Black Women Legacies

Public History Sites Seen and Unseen
Author: Alexandria Russell
The story of African American women and the public memorials they created
Cloth – $110
Paper – $24.95
eBook – $14.95
Publication Date
Paperback: 12/10/2024
Cloth: 12/10/2024
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About the Book

From Black clubwomen to members of preservation organizations, African American women have made commemoration a central part of Black life and culture. Alexandria Russell illuminates the process of memorialization while placing African American women at the center of memorials they brought into being and others constructed in their honor. Their often undocumented and unheralded work reveals the importance of the memorializers and public memory crafters in establishing a culture of recognition. Forced to strategize with limited resources, the women operated with a resourcefulness and savvy that had to meet challenges raised by racism, gender and class discrimination, and specific regional difficulties. Yet their efforts from the 1890s to the 2020s shaped and honed practices that became indispensable to the everyday life and culture of Black Americans.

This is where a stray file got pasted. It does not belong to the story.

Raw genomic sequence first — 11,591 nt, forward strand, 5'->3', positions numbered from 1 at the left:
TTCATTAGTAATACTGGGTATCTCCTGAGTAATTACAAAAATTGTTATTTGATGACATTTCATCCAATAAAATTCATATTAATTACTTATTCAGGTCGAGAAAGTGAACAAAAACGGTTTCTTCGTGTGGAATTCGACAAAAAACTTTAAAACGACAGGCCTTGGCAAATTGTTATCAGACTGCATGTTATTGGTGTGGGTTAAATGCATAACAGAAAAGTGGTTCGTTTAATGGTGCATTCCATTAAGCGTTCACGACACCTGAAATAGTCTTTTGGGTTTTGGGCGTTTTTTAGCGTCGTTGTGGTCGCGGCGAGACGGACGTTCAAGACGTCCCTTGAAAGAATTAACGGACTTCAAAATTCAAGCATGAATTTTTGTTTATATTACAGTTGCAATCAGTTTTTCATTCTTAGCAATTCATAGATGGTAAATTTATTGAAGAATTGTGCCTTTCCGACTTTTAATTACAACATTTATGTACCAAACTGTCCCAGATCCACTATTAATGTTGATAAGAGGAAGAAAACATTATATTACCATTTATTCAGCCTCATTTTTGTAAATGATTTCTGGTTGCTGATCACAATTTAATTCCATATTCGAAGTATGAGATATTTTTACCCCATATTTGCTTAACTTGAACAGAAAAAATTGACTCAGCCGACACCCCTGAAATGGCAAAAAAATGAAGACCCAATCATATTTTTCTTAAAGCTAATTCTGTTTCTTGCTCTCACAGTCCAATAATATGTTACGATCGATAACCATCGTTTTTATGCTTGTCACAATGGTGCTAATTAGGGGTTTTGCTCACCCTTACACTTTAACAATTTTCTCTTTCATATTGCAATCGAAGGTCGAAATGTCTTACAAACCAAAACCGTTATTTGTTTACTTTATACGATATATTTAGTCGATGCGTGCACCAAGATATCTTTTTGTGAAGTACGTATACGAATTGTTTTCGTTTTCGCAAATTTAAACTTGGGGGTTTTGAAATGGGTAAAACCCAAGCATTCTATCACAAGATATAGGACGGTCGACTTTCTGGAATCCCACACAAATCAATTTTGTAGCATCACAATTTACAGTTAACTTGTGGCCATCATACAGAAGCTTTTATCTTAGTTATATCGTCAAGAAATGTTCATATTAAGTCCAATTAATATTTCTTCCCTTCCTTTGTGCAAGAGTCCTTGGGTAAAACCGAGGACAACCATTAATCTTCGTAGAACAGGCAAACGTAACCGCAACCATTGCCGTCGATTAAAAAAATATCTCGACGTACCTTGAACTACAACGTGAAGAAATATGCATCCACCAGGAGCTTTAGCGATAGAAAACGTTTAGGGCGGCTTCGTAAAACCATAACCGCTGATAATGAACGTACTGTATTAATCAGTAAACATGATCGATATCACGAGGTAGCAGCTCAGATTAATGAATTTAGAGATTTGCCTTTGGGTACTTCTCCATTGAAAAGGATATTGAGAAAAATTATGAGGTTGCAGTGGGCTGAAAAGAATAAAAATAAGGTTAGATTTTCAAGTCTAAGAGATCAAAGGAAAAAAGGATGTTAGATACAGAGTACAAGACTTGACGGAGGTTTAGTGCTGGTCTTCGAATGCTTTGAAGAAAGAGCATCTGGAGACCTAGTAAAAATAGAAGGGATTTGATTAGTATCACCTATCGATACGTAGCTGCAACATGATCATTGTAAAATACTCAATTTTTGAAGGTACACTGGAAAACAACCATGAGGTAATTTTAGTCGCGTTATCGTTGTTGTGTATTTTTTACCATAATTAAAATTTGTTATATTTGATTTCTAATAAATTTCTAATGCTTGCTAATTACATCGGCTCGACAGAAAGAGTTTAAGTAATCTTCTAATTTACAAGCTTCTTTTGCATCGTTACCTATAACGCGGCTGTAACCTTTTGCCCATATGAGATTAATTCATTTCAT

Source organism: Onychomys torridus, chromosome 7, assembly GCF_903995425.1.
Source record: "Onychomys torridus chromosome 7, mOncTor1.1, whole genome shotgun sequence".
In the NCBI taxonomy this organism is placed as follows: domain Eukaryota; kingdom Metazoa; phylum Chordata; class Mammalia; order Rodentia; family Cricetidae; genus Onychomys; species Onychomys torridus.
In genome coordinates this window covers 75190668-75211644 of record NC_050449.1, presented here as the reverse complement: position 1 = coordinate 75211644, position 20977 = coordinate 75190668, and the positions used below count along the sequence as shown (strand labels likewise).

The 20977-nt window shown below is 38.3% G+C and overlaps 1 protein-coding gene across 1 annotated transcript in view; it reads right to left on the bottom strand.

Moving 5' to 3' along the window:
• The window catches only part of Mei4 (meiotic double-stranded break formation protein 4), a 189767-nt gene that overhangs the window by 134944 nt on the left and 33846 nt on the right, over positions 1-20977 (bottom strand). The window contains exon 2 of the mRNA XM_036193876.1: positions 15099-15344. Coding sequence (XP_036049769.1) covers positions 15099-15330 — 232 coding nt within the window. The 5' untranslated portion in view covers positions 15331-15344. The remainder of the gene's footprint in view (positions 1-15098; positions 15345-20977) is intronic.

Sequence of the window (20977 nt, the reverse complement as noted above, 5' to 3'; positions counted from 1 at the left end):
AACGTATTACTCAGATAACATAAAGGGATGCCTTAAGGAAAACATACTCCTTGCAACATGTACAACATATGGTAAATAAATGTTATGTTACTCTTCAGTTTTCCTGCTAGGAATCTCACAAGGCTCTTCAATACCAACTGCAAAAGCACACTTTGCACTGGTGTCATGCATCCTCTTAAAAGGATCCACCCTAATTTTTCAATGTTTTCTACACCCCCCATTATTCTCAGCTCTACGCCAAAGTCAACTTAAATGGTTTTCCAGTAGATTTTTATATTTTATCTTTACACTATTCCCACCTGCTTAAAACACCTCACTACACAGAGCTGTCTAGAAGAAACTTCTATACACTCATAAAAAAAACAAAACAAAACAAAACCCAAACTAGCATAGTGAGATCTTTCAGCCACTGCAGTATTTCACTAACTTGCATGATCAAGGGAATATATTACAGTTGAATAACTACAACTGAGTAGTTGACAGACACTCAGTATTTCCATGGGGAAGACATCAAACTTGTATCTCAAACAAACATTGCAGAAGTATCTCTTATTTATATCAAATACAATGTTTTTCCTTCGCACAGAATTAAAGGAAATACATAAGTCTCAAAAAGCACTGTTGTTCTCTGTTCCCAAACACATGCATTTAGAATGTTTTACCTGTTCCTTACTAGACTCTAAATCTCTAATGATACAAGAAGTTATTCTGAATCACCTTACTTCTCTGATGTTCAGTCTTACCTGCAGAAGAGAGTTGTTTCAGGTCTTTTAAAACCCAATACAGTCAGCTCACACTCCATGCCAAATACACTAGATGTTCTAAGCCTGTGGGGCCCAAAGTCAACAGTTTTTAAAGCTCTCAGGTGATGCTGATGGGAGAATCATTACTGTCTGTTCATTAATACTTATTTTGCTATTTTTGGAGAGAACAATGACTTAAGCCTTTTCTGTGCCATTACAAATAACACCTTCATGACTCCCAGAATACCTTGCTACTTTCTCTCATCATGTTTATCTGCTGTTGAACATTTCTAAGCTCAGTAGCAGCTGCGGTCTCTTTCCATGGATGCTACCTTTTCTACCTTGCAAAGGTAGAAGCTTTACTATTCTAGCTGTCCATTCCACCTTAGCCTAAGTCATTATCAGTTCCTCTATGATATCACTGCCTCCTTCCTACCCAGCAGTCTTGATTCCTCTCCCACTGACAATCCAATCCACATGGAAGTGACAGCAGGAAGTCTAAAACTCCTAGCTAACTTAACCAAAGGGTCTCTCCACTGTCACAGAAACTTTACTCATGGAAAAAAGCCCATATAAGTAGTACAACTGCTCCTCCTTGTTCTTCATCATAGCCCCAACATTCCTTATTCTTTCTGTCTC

Intersectional and original, Black Women Legacies explores the memorialization of African American women and its distinctive impact on physical and cultural landscapes throughout the United States.

* Publication was supported by a grant from the Howard D. and Marjorie I. Brooks Fund for Progressive Thought.

About the Author

Alexandria Russell is a W. E. B. Du Bois Research Institute Fellow at Harvard University’s Hutchins Center for African & African American Research, and the Interim Vice President of Education and External Engagement at the Boston Symphony Orchestra.



“I was fully captivated by this story about women’s efforts to tell their own history. Russell’s engaging narrative reminds readers that public commemorations of Black women’s history are a product of Black women’s history itself--a history of labor, fundraising, intellectual work, and local politics.”--Lynn M. Hudson, author of West of Jim Crow: The Fight Against California's Color Line